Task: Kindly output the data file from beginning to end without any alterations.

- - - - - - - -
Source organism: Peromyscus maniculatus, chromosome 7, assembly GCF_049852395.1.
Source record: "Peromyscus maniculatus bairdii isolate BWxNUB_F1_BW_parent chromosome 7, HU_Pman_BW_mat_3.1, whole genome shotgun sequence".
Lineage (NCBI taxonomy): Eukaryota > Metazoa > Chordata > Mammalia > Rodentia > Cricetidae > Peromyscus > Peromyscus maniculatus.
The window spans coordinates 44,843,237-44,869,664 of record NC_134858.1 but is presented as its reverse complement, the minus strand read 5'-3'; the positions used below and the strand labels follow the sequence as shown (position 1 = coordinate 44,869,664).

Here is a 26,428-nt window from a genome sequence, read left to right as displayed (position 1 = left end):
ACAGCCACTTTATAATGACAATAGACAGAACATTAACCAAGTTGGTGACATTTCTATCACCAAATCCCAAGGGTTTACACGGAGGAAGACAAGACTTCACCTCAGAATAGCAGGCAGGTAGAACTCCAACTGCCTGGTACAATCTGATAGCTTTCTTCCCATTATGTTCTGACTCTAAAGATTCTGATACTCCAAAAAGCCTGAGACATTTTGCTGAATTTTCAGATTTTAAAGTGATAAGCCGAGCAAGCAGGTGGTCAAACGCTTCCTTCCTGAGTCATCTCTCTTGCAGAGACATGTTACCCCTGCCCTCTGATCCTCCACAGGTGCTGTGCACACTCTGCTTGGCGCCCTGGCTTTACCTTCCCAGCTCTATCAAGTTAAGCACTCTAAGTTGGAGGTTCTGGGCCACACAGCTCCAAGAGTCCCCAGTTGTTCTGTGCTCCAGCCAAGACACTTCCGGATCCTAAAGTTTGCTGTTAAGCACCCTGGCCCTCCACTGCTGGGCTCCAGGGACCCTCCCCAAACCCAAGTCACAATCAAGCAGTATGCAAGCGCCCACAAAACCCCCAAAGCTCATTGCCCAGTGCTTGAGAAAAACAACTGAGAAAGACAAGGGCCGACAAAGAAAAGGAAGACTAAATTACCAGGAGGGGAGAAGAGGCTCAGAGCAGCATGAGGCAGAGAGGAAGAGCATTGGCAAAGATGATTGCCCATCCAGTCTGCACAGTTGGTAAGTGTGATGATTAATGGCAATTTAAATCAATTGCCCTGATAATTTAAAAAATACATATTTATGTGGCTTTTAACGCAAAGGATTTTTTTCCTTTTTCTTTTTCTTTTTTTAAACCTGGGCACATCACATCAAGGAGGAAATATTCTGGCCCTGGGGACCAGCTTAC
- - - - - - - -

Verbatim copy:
Source organism: Peromyscus maniculatus, chromosome 7, assembly GCF_049852395.1.
Source record: "Peromyscus maniculatus bairdii isolate BWxNUB_F1_BW_parent chromosome 7, HU_Pman_BW_mat_3.1, whole genome shotgun sequence".
Lineage (NCBI taxonomy): Eukaryota > Metazoa > Chordata > Mammalia > Rodentia > Cricetidae > Peromyscus > Peromyscus maniculatus.
The window spans coordinates 44,843,237-44,869,664 of record NC_134858.1 but is presented as its reverse complement, the minus strand read 5'-3'; the positions used below and the strand labels follow the sequence as shown (position 1 = coordinate 44,869,664).

Here is a 26,428-nt window from a genome sequence, read left to right as displayed (position 1 = left end):
ACAGCCACTTTATAATGACAATAGACAGAACATTAACCAAGTTGGTGACATTTCTATCACCAAATCCCAAGGGTTTACACGGAGGAAGACAAGACTTCACCTCAGAATAGCAGGCAGGTAGAACTCCAACTGCCTGGTACAATCTGATAGCTTTCTTCCCATTATGTTCTGACTCTAAAGATTCTGATACTCCAAAAAGCCTGAGACATTTTGCTGAATTTTCAGATTTTAAAGTGATAAGCCGAGCAAGCAGGTGGTCAAACGCTTCCTTCCTGAGTCATCTCTCTTGCAGAGACATGTTACCCCTGCCCTCTGATCCTCCACAGGTGCTGTGCACACTCTGCTTGGCGCCCTGGCTTTACCTTCCCAGCTCTATCAAGTTAAGCACTCTAAGTTGGAGGTTCTGGGCCACACAGCTCCAAGAGTCCCCAGTTGTTCTGTGCTCCAGCCAAGACACTTCCGGATCCTAAAGTTTGCTGTTAAGCACCCTGGCCCTCCACTGCTGGGCTCCAGGGACCCTCCCCAAACCCAAGTCACAATCAAGCAGTATGCAAGCGCCCACAAAACCCCCAAAGCTCATTGCCCAGTGCTTGAGAAAAACAACTGAGAAAGACAAGGGCCGACAAAGAAAAGGAAGACTAAATTACCAGGAGGGGAGAAGAGGCTCAGAGCAGCATGAGGCAGAGAGGAAGAGCATTGGCAAAGATGATTGCCCATCCAGTCTGCACAGTTGGTAAGTGTGATGATTAATGGCAATTTAAATCAATTGCCCTGATAATTTAAAAAATACATATTTATGTGGCTTTTAACGCAAAGGATTTTTTTCCTTTTTCTTTTTCTTTTTTTAAACCTGGGCACATCACATCAAGGAGGAAATATTCTGGCCCTGGGGACCAGCTTAC